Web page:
The Food Lab

Unraveling the mysteries of home cooking through science.

The Food Lab Thanksgiving Special: Turkey 101

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My Thanksgiving turkey usually involves some kind of acrobatics aimed at maximizing the juiciness and flavor of each individual part of the bird. Legs, breast, gravy, etc. And if that's what you want to do, we've got plenty of recipes to help you out. Check out our recipes for East Herb-Rubbed Turkey, Turkey in Parts, Turkey-stuffed Turkey, or Buffalo Stuffed Turkey if you want something a little more involved and unique.

But sometimes it's nice to have an easy, simple recipe that you toss in the oven with little-to-no advanced prep so you can spend more time with guests and less time butchering, right?

Here are some tips to make the most of your holiday bird with little-to-no effort.

Choose Your Bird

Turkeys come in all shapes, sizes, and pedigrees. Here's what you're likely to find:

Farm-raised heritage birds can vary depending on breed, but generally tend to have more distinct flavor, particularly in their dark meat. Their breasts are usually smaller, so more prone to overcooking.

"Natural" and organic birds are raised without antibiotics, which doesn't necessarily mean anything for their flavor. One thing you can be sure of is they won't contain any additives or injections as many other supermarket brands do.

"Enhanced" Birds are injected with a flavored brine intended to help them retain more moisture as they cook—and it works. My only problem with them is that the added liquid dilutes the natural flavor of turkey and can often give it a spongy quality. Many of the brands that offer "enhanced" birds like Butterball or Jenny-O also use relatively flavorless factory-farmed birds, which doesn't help. Personally, I avoid these birds. Look for fine print that says "enhanced," or check the ingredients list to make sure it doesn't contain anything besides turkey.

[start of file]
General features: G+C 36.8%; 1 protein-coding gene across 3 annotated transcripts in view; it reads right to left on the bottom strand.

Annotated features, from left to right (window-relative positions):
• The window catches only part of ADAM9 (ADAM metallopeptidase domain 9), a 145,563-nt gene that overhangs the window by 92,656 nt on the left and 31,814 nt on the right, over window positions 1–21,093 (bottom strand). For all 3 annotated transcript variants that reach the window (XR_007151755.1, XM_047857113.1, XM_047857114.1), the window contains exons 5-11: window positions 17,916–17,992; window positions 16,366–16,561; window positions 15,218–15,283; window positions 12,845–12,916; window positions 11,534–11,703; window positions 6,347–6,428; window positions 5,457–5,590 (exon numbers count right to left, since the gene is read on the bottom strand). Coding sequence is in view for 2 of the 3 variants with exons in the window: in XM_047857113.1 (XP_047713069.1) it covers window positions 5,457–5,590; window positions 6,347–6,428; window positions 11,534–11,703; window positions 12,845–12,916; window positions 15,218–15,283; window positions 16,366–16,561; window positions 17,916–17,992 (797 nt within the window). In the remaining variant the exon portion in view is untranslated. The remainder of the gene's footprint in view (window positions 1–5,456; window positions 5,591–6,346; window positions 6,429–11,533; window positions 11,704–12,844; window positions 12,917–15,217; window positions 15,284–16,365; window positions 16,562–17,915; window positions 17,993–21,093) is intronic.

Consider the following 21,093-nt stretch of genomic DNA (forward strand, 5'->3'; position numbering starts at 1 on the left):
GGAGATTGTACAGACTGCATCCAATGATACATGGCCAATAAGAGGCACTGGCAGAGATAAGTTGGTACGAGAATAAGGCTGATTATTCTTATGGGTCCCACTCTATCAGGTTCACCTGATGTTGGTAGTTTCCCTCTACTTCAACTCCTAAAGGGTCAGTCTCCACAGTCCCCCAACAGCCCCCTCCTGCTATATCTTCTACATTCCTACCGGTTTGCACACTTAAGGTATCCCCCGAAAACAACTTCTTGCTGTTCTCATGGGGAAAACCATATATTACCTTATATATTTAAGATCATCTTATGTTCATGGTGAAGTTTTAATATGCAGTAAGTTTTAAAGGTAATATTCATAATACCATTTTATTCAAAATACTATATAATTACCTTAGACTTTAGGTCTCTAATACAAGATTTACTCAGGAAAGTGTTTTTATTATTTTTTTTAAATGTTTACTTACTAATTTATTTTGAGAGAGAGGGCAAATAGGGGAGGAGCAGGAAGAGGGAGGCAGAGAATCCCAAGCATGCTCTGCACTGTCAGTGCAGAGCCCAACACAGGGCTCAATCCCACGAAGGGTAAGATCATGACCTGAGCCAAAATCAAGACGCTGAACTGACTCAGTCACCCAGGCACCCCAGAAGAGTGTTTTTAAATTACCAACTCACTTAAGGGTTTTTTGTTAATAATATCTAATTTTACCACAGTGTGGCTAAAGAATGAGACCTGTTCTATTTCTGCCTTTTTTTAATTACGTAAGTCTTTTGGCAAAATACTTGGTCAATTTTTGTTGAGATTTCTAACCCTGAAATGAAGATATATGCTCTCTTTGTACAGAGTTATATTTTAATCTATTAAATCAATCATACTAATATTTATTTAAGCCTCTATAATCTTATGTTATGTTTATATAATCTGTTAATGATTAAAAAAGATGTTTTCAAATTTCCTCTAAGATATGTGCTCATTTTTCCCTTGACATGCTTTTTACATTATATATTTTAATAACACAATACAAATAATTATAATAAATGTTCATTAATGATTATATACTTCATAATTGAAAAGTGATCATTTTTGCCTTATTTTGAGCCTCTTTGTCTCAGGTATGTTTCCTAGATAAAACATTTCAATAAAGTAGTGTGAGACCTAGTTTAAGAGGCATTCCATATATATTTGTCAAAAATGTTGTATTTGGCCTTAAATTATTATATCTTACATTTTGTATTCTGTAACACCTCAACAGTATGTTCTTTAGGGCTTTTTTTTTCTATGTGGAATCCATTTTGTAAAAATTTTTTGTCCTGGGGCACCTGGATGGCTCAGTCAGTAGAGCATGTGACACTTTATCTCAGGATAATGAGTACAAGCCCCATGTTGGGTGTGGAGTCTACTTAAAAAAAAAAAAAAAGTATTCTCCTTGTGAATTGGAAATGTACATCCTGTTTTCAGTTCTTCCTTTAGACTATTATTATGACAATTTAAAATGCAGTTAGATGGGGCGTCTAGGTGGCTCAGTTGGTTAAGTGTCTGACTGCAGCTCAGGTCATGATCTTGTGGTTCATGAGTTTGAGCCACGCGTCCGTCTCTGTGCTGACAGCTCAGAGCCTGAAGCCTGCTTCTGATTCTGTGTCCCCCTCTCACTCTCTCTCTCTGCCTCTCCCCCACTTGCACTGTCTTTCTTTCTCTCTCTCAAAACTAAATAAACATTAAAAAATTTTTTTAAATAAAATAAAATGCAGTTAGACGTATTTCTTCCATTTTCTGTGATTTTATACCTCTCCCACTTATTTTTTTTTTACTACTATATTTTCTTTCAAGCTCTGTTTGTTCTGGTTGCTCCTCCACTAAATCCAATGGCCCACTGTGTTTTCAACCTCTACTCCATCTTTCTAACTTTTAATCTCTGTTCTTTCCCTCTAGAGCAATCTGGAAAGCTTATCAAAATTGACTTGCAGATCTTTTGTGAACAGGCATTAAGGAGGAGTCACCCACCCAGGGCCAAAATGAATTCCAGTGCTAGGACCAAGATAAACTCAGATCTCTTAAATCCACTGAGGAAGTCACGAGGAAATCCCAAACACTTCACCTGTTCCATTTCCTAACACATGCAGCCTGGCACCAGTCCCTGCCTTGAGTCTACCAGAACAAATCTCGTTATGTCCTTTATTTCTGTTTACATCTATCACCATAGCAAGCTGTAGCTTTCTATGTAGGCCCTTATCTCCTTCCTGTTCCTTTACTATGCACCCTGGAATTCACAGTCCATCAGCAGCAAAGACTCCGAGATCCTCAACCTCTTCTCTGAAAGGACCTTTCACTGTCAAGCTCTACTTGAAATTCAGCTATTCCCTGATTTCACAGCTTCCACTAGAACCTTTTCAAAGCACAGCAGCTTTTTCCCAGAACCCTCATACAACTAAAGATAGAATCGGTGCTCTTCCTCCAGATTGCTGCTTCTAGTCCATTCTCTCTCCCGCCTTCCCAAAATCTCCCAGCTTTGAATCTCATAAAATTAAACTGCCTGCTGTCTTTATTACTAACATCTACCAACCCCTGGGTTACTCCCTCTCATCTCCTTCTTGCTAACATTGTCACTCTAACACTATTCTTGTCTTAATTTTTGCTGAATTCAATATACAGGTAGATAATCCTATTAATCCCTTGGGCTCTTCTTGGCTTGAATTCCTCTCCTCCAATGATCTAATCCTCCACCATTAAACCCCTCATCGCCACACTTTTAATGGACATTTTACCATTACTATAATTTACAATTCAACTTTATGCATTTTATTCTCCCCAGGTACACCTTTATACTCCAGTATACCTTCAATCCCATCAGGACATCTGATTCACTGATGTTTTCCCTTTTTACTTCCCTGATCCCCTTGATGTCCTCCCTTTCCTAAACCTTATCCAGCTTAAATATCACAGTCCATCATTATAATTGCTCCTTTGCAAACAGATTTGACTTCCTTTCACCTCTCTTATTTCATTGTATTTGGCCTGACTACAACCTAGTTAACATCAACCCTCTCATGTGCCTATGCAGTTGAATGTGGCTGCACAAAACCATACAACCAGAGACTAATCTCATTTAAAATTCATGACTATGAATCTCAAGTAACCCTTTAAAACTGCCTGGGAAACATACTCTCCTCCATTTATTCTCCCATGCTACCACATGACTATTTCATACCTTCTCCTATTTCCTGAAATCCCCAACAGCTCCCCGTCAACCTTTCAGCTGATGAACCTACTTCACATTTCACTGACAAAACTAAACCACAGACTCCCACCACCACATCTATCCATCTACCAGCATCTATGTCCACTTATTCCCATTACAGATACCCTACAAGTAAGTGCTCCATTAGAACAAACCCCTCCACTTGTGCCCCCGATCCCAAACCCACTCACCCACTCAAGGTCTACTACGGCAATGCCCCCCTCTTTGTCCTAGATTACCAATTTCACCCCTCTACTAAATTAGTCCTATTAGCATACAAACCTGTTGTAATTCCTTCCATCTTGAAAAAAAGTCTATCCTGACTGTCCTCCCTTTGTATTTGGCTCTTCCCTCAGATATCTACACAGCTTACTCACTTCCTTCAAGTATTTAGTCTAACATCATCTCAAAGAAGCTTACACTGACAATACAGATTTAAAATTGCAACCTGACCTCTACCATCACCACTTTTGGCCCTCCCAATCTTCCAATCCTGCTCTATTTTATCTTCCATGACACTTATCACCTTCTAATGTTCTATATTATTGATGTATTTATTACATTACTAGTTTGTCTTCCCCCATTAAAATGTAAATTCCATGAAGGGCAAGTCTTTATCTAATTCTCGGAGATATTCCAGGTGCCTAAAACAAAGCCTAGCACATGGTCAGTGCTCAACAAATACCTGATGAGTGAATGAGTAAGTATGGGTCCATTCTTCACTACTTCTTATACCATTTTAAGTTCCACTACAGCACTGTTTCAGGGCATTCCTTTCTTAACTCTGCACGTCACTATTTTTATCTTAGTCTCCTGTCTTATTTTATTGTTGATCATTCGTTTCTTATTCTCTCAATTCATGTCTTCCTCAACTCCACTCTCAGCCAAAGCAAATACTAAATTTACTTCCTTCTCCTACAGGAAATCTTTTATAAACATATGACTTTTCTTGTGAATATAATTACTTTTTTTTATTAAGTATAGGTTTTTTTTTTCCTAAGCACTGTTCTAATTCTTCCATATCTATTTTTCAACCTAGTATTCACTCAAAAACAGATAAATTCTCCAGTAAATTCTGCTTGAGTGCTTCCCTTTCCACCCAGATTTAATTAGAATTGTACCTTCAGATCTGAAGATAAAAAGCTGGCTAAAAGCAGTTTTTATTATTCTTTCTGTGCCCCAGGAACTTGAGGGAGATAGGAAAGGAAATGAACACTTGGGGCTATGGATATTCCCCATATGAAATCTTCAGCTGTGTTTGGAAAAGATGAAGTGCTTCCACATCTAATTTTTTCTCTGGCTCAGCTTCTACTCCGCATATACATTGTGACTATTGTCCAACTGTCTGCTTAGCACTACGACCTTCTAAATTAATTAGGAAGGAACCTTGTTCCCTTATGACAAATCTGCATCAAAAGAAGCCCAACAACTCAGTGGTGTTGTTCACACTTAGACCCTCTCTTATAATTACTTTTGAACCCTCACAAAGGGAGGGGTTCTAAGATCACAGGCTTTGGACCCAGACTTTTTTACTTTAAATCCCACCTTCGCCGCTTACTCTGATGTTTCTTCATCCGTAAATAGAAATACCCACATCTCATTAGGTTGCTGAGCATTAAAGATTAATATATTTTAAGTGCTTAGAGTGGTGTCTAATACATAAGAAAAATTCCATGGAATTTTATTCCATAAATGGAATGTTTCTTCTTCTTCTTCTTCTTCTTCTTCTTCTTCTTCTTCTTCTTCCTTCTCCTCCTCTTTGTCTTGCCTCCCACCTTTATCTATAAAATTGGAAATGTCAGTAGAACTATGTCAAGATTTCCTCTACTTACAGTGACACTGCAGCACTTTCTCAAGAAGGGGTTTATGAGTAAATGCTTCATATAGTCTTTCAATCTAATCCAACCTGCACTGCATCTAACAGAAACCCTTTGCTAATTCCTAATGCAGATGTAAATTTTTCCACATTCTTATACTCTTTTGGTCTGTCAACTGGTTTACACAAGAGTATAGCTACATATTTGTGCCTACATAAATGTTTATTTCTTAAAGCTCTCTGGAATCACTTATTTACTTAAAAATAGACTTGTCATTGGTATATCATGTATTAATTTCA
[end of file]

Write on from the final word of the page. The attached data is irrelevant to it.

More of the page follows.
Kosher birds have been packed in salt and rinsed prior to packaging as part of the koshering process. This has a significant effect on the texture of the bird. It seasons it more deeply and allows it to retain more moisture as it cooks (see section on "dry-brining" below). Kosher birds are a fantastic option if you don't want to take the time to brine your own turkey.

What Size Turkey Do I Need?

Plan on about one pound of turkey per person, which translates to around half a pound of edible meat. That said, if you're feeding a big crowd and have the space, it's wiser to use two smaller birds than one large bird. Over 15 pounds or so, turkeys become more difficult to cook, take much longer, and are more prone to drying out.

I find the best birds are around 10 to 12 pounds.

Should I brine?

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Brining—the act of soaking a piece of meat in a salt water solution—works by partially dissolving meat proteins (read more about it in our brining guide here). The proteins open up a little wider and don't constrict as much when cooking, allowing them to retain more juices. Sound good right?

Well, there's a tradeoff. On the one hand, brined birds are juicier, particularly in the outer regions of the breast meat—exactly the areas that are most prone to drying out. On the other hand, brining dilutes flavor, as you are bulking up the turkey with what is essentially salty tap water. It also makes it difficult to use pan drippings for gravy, as they are quite salty. As an alternative, you might try...

Dry Brining